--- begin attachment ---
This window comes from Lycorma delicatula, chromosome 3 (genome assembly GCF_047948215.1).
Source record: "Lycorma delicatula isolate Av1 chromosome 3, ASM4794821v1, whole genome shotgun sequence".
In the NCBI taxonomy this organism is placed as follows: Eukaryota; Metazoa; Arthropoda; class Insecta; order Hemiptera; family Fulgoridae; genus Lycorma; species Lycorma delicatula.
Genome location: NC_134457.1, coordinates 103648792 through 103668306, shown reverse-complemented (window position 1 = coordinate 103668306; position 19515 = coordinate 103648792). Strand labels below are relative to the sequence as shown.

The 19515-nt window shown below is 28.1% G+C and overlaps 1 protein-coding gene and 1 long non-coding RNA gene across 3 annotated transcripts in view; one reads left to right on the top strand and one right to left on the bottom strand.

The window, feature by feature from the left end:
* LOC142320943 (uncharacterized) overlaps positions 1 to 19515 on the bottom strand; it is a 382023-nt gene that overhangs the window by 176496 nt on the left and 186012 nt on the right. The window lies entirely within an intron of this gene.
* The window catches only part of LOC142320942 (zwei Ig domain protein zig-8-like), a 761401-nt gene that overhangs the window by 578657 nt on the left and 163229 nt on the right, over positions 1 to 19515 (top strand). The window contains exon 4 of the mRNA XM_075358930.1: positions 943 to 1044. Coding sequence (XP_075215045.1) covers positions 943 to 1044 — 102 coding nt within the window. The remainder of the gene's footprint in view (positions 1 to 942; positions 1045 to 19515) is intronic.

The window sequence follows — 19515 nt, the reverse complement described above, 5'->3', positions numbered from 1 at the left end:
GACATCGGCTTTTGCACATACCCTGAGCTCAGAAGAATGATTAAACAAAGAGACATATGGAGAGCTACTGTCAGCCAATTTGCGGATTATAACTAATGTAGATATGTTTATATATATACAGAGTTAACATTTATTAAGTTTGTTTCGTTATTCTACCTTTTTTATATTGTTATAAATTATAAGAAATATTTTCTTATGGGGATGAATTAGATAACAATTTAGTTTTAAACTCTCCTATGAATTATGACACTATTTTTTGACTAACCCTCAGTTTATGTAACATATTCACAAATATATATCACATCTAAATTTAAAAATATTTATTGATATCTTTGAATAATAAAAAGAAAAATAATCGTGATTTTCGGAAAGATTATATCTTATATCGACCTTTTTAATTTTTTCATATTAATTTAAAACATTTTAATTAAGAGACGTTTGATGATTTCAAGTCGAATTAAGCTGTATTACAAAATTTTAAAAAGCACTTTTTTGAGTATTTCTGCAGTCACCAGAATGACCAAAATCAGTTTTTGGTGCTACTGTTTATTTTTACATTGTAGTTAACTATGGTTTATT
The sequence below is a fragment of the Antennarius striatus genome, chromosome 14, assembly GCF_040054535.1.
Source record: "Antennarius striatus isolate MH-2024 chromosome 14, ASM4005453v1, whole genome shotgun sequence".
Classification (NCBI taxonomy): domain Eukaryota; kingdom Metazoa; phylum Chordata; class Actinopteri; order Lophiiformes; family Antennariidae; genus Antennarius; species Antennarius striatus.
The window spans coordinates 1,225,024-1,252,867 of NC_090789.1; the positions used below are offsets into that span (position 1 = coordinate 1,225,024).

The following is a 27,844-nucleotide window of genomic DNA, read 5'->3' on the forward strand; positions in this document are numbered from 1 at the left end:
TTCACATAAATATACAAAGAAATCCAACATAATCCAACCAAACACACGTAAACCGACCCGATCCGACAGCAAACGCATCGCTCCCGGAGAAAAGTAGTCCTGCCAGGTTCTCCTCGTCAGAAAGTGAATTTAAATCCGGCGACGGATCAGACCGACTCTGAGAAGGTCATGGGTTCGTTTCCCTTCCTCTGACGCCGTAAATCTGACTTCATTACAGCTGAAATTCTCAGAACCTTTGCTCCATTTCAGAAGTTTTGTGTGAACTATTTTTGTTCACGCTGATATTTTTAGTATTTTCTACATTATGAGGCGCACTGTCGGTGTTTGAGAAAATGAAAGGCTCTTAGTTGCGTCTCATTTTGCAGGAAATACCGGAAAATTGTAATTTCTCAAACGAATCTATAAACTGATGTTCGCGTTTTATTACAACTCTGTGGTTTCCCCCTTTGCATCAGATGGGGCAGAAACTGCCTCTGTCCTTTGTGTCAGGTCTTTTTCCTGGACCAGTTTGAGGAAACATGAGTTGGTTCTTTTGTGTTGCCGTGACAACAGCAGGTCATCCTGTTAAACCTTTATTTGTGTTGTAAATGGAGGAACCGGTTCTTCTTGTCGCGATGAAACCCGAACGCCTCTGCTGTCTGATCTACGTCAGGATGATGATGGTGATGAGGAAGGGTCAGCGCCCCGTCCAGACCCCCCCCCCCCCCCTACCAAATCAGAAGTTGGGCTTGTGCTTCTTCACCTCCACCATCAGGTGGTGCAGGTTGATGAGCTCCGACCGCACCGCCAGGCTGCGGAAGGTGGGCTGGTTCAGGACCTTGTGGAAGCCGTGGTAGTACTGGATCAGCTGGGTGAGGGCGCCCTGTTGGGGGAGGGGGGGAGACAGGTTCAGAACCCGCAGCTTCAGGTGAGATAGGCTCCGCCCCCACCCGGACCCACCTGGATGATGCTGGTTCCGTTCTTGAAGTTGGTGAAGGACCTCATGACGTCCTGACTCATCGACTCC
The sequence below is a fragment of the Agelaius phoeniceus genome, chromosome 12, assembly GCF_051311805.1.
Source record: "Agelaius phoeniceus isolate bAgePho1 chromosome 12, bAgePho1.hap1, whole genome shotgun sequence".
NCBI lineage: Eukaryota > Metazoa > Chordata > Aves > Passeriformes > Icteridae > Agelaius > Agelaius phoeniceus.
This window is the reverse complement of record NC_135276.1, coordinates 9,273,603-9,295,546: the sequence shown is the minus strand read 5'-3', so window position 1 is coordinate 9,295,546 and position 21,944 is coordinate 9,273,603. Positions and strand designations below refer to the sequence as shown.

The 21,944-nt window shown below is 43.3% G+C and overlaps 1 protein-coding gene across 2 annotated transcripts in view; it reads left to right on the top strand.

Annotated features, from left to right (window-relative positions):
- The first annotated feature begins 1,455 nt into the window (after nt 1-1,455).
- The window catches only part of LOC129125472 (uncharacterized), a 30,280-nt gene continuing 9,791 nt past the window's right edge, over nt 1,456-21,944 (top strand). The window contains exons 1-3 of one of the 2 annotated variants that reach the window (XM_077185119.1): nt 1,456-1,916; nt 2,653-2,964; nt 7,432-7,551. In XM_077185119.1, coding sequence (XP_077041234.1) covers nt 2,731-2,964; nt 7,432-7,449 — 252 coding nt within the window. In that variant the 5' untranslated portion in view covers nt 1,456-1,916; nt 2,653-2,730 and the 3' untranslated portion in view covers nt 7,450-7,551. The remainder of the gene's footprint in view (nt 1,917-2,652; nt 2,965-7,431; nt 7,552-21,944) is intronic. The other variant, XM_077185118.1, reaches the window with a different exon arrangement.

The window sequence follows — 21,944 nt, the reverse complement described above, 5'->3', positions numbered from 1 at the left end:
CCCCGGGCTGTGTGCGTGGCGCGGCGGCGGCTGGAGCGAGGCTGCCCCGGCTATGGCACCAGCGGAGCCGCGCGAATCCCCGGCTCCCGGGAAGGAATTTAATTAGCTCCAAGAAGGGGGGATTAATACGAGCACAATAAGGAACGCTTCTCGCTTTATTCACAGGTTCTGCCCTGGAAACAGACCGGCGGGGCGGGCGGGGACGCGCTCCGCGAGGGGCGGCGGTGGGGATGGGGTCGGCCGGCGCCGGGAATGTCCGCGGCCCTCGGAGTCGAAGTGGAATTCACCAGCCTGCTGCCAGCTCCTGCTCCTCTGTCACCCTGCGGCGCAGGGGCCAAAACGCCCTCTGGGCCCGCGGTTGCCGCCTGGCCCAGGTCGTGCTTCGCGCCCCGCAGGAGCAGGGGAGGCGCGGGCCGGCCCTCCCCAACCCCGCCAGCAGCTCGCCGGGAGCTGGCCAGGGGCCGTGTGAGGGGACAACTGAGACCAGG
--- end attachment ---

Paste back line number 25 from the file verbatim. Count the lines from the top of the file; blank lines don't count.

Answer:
The window sequence follows — 21,944 nt, the reverse complement described above, 5'->3', positions numbered from 1 at the left end: